Legality of assisted opening knives

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Aug 16, 2016
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First time knife buyer here so I'm pretty new to all this but I'm trying to learn. I want to get a knife to carry in my pocket, so concealed I guess the law would have it. I'm in Oregon and the section dealing with concealment reads as follows:

Except as provided in subsection (2) of this section, any person who carries concealed upon the person any knife having a blade that projects or swings into position by force of a spring or by centrifugal force, any dirk, dagger, ice pick, slungshot, metal knuckles, or any similar instrument by the use of which injury could be inflicted upon the person or property of any other person, commits a Class B misdemeanor.

I'm trying to determine if knives listed as being assisted opening fall under the bold part, since according to Wikipedia it sounds like they would:

As the user applies manual pressure to the thumbstud to open the knife, a mechanism such as a torsion spring moves along a track in the liner and rapidly rotates the blade into the open and locked position.

Is this what they mean in the law by a spring? Initially I thought it just meant knives you push a button to open, but even with the thumb stud to get it started it seems like an awful lot of knives fall back on this assisted method which may drastically cut down my options on what I can get.
 
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Yes, Arrachio, that is exactly what is meant. The spring that is found in "autos" or in "assisted" folders -- makes the respective knife illegal in your state.

An Emerson wave-opening feature, such as found on some Spyderco's and Emerson's, is not a spring -- so that feature would be legal in your state.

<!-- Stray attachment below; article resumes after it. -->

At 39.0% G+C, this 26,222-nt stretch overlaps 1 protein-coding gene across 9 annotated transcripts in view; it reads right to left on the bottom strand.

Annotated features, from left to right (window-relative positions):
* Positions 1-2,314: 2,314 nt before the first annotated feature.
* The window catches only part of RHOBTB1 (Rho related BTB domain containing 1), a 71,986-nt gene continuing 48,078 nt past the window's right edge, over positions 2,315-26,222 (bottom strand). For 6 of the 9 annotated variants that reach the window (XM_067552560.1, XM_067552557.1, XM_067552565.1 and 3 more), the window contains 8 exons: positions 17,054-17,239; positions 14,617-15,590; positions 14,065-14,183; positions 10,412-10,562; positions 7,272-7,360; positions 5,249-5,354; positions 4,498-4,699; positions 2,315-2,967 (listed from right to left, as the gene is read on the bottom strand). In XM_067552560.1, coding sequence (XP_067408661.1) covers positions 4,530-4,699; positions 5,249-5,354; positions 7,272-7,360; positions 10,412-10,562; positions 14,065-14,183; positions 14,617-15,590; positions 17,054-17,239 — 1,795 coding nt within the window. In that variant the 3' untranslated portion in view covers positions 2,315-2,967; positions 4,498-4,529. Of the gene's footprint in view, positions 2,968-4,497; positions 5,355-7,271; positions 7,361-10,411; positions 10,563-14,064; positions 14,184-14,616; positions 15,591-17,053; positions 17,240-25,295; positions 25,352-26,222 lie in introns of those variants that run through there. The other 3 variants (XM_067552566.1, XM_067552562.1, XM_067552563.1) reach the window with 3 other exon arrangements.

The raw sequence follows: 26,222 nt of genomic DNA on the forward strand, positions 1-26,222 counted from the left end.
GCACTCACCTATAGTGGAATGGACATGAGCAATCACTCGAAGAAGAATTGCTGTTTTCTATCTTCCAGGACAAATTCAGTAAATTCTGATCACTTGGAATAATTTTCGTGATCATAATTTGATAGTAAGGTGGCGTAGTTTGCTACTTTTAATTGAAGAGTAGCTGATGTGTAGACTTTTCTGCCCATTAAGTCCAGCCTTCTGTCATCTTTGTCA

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tom19176

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It would seem that you can open carry it if this is all of the law....The Emerson can be flicked open too so the centrifugal force wording would make it just as illegal for concealed carry. Not sure if a visible pocket clip would be open carry or if it needs to be in a sheath?
 

Yalius

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State v. Ramer, Oregon Supreme Court decision 65 Or. App. 480

"Defendant points out that Webster's Third New International Dictionary (1976), defines a switchblade as "a pocket knife having the blade spring operated so that pressure on a release catch causes it to fly open." Because a switchblade is a type of pocket knife and it is not illegal under ORS 166.240 to carry a concealed pocket knife, we hold that it cannot be illegal under that statute to carry a concealed switchblade. Defendant's conviction of carrying a concealed weapon is therefore reversed."

So assisted or switchblade knives are not illegal to carry concealed in Oregon.
 
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The Emerson can be flicked open too so the centrifugal force wording would make it just as illegal for concealed carry.

The "centrifugal force" wording of the statute is referring to a 'rotating reference frame.'

In other words, movement such as found in the operation of a balisong, not a folder with an Emerson wave.

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tom19176

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Indiana Joe while I would like to go along with your view on this,the same wording exactly is used in NY and a flickable knife has been allowed to be included. Back when this term was used in old knife laws, balisong knives were not considered in most states. In the NY law with the exact term Centrifugal force, the knife also has to lock open automatically and case law has determined that a Balisong knife is not a pre se banned knife due to this. I hope someone can step in and inform us of the courts understanding in this state as to their view of the wording used here? I hope if differs from NY's view....
 
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